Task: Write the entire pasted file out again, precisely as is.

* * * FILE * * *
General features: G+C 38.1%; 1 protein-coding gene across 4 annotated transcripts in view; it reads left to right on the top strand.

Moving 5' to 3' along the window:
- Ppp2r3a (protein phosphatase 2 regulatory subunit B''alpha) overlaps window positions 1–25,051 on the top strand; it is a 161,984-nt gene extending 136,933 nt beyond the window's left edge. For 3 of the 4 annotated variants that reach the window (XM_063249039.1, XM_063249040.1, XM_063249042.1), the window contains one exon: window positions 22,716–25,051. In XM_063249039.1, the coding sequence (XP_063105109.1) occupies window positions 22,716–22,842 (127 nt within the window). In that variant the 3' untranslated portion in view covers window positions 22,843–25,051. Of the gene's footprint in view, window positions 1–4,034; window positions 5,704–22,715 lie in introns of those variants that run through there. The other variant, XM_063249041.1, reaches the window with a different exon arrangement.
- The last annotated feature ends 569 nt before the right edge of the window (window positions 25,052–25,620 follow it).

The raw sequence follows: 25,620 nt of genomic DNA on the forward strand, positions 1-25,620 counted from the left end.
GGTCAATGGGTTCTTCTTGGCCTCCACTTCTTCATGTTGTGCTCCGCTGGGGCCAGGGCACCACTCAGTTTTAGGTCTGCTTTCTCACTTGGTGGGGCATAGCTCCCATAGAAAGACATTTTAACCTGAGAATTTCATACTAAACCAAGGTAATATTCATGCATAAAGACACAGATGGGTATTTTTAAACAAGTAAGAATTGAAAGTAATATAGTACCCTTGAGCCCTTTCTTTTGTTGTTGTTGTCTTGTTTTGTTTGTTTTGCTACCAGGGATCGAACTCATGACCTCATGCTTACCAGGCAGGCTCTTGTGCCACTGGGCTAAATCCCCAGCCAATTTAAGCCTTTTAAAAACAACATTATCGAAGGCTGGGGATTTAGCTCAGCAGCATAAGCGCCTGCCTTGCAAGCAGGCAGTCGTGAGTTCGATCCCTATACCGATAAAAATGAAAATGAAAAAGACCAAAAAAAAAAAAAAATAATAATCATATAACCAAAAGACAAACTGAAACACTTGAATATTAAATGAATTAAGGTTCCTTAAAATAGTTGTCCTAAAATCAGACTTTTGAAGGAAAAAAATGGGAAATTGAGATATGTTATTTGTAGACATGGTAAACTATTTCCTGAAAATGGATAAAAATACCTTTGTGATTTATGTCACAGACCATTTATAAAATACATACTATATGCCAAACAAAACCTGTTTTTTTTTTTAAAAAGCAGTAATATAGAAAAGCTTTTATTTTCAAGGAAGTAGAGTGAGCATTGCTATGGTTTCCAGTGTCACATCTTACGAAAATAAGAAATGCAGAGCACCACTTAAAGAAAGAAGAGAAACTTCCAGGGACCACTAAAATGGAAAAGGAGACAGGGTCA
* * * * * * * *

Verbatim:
General features: G+C 38.1%; 1 protein-coding gene across 4 annotated transcripts in view; it reads left to right on the top strand.

Moving 5' to 3' along the window:
- Ppp2r3a (protein phosphatase 2 regulatory subunit B''alpha) overlaps window positions 1–25,051 on the top strand; it is a 161,984-nt gene extending 136,933 nt beyond the window's left edge. For 3 of the 4 annotated variants that reach the window (XM_063249039.1, XM_063249040.1, XM_063249042.1), the window contains one exon: window positions 22,716–25,051. In XM_063249039.1, the coding sequence (XP_063105109.1) occupies window positions 22,716–22,842 (127 nt within the window). In that variant the 3' untranslated portion in view covers window positions 22,843–25,051. Of the gene's footprint in view, window positions 1–4,034; window positions 5,704–22,715 lie in introns of those variants that run through there. The other variant, XM_063249041.1, reaches the window with a different exon arrangement.
- The last annotated feature ends 569 nt before the right edge of the window (window positions 25,052–25,620 follow it).

The raw sequence follows: 25,620 nt of genomic DNA on the forward strand, positions 1-25,620 counted from the left end.
GGTCAATGGGTTCTTCTTGGCCTCCACTTCTTCATGTTGTGCTCCGCTGGGGCCAGGGCACCACTCAGTTTTAGGTCTGCTTTCTCACTTGGTGGGGCATAGCTCCCATAGAAAGACATTTTAACCTGAGAATTTCATACTAAACCAAGGTAATATTCATGCATAAAGACACAGATGGGTATTTTTAAACAAGTAAGAATTGAAAGTAATATAGTACCCTTGAGCCCTTTCTTTTGTTGTTGTTGTCTTGTTTTGTTTGTTTTGCTACCAGGGATCGAACTCATGACCTCATGCTTACCAGGCAGGCTCTTGTGCCACTGGGCTAAATCCCCAGCCAATTTAAGCCTTTTAAAAACAACATTATCGAAGGCTGGGGATTTAGCTCAGCAGCATAAGCGCCTGCCTTGCAAGCAGGCAGTCGTGAGTTCGATCCCTATACCGATAAAAATGAAAATGAAAAAGACCAAAAAAAAAAAAAAATAATAATCATATAACCAAAAGACAAACTGAAACACTTGAATATTAAATGAATTAAGGTTCCTTAAAATAGTTGTCCTAAAATCAGACTTTTGAAGGAAAAAAATGGGAAATTGAGATATGTTATTTGTAGACATGGTAAACTATTTCCTGAAAATGGATAAAAATACCTTTGTGATTTATGTCACAGACCATTTATAAAATACATACTATATGCCAAACAAAACCTGTTTTTTTTTTTAAAAAGCAGTAATATAGAAAAGCTTTTATTTTCAAGGAAGTAGAGTGAGCATTGCTATGGTTTCCAGTGTCACATCTTACGAAAATAAGAAATGCAGAGCACCACTTAAAGAAAGAAGAGAAACTTCCAGGGACCACTAAAATGGAAAAGGAGACAGGGTCA